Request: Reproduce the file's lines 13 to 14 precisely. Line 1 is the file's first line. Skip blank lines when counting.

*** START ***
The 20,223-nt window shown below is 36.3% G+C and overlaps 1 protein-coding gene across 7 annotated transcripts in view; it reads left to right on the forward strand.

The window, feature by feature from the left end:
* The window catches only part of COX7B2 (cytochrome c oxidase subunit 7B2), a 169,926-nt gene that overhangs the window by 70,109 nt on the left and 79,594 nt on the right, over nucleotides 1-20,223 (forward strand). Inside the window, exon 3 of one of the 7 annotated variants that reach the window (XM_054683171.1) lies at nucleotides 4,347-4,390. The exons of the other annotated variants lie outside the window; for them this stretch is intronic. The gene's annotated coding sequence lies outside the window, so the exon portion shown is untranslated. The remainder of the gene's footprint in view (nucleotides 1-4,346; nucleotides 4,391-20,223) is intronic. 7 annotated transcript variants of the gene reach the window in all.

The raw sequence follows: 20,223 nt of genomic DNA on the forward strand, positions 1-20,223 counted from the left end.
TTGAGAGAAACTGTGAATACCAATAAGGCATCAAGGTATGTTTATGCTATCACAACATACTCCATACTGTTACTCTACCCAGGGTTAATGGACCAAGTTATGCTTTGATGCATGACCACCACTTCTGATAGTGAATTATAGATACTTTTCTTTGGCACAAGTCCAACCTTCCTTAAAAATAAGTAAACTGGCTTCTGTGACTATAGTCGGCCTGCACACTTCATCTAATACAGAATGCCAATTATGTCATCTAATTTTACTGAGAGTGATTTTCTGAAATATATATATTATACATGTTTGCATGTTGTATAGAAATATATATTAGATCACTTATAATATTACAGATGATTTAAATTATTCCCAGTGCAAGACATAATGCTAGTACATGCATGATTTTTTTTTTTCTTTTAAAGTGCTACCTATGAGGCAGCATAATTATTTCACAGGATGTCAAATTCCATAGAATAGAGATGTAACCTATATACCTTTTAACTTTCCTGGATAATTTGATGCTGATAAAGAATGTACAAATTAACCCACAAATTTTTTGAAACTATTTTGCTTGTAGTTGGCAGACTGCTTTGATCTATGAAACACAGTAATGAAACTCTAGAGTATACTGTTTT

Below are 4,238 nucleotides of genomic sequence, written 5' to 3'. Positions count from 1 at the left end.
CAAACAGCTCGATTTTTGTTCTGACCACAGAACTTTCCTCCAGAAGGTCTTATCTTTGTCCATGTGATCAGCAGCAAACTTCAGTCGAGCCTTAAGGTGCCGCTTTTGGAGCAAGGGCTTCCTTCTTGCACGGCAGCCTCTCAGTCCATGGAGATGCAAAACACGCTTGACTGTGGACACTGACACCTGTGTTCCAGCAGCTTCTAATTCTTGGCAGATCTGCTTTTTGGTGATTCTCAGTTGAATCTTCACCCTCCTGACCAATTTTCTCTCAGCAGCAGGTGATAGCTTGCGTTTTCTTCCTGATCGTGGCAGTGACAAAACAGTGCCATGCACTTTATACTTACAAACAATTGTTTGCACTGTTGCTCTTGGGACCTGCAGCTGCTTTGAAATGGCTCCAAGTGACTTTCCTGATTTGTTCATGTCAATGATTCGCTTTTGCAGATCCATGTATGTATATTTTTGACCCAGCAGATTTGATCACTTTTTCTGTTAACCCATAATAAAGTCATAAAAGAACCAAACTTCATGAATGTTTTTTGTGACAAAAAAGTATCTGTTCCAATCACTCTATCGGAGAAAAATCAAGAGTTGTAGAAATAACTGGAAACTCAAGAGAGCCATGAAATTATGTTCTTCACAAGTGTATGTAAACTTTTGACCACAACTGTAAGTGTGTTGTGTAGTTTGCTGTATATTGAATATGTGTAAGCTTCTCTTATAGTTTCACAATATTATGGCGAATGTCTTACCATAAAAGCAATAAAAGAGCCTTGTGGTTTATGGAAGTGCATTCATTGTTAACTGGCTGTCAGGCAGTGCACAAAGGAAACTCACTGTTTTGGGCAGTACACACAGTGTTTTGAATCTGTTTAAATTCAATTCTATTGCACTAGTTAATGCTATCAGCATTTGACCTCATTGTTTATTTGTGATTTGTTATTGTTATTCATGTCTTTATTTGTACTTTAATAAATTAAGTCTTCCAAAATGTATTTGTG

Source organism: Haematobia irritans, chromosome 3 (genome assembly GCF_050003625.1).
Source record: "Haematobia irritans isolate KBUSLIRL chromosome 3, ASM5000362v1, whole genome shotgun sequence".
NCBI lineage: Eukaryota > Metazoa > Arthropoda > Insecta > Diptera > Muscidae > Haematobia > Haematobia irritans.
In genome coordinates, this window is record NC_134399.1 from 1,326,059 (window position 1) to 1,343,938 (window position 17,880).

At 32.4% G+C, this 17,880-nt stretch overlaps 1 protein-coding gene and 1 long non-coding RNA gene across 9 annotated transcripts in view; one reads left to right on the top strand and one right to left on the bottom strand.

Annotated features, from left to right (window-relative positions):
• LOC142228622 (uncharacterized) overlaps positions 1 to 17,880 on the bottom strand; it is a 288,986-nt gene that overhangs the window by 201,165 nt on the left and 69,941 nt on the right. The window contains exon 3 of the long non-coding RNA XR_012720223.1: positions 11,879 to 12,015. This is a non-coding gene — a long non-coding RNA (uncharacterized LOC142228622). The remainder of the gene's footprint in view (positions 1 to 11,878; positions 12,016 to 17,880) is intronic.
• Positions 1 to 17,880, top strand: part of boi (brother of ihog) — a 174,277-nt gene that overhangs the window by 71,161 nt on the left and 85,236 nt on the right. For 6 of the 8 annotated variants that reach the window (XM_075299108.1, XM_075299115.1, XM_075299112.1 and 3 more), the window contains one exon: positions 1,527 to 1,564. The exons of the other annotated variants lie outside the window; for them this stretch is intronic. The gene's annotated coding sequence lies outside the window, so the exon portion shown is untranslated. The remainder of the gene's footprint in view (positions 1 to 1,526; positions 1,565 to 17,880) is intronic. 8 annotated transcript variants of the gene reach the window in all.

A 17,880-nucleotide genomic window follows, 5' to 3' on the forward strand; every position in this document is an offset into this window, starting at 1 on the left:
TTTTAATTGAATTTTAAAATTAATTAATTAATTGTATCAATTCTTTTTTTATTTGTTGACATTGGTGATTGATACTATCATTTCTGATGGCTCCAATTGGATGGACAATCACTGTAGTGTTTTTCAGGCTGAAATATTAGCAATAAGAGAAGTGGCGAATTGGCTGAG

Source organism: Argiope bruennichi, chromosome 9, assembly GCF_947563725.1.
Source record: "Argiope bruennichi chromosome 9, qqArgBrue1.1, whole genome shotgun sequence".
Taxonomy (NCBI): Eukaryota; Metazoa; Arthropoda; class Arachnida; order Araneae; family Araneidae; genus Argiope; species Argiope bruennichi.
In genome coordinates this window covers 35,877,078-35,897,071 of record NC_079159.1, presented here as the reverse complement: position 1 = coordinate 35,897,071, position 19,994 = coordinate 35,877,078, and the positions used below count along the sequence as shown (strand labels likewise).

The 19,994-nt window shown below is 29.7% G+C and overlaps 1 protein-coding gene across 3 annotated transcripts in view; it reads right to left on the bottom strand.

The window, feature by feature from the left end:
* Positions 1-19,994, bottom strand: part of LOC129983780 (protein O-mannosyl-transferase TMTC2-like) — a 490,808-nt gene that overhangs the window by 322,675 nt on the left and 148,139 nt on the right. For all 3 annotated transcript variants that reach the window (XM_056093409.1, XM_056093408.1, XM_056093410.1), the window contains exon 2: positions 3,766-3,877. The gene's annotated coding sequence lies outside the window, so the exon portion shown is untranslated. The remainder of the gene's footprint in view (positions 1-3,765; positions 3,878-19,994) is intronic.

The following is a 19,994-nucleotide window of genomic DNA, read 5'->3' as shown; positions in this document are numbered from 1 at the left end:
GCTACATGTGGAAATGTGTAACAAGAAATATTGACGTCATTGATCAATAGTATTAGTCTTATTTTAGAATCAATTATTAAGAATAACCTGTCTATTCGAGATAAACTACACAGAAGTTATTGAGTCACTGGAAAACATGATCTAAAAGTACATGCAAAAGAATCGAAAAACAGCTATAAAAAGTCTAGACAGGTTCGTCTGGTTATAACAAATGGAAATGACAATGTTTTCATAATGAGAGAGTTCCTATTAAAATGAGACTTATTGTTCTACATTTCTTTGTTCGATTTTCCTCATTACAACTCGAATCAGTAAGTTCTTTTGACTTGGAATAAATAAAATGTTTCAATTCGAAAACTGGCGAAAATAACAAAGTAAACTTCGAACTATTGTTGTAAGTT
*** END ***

Annotated features, from left to right (window-relative positions):
• LOC142228622 (uncharacterized) overlaps positions 1 to 17,880 on the bottom strand; it is a 288,986-nt gene that overhangs the window by 201,165 nt on the left and 69,941 nt on the right. The window contains exon 3 of the long non-coding RNA XR_012720223.1: positions 11,879 to 12,015. This is a non-coding gene — a long non-coding RNA (uncharacterized LOC142228622). The remainder of the gene's footprint in view (positions 1 to 11,878; positions 12,016 to 17,880) is intronic.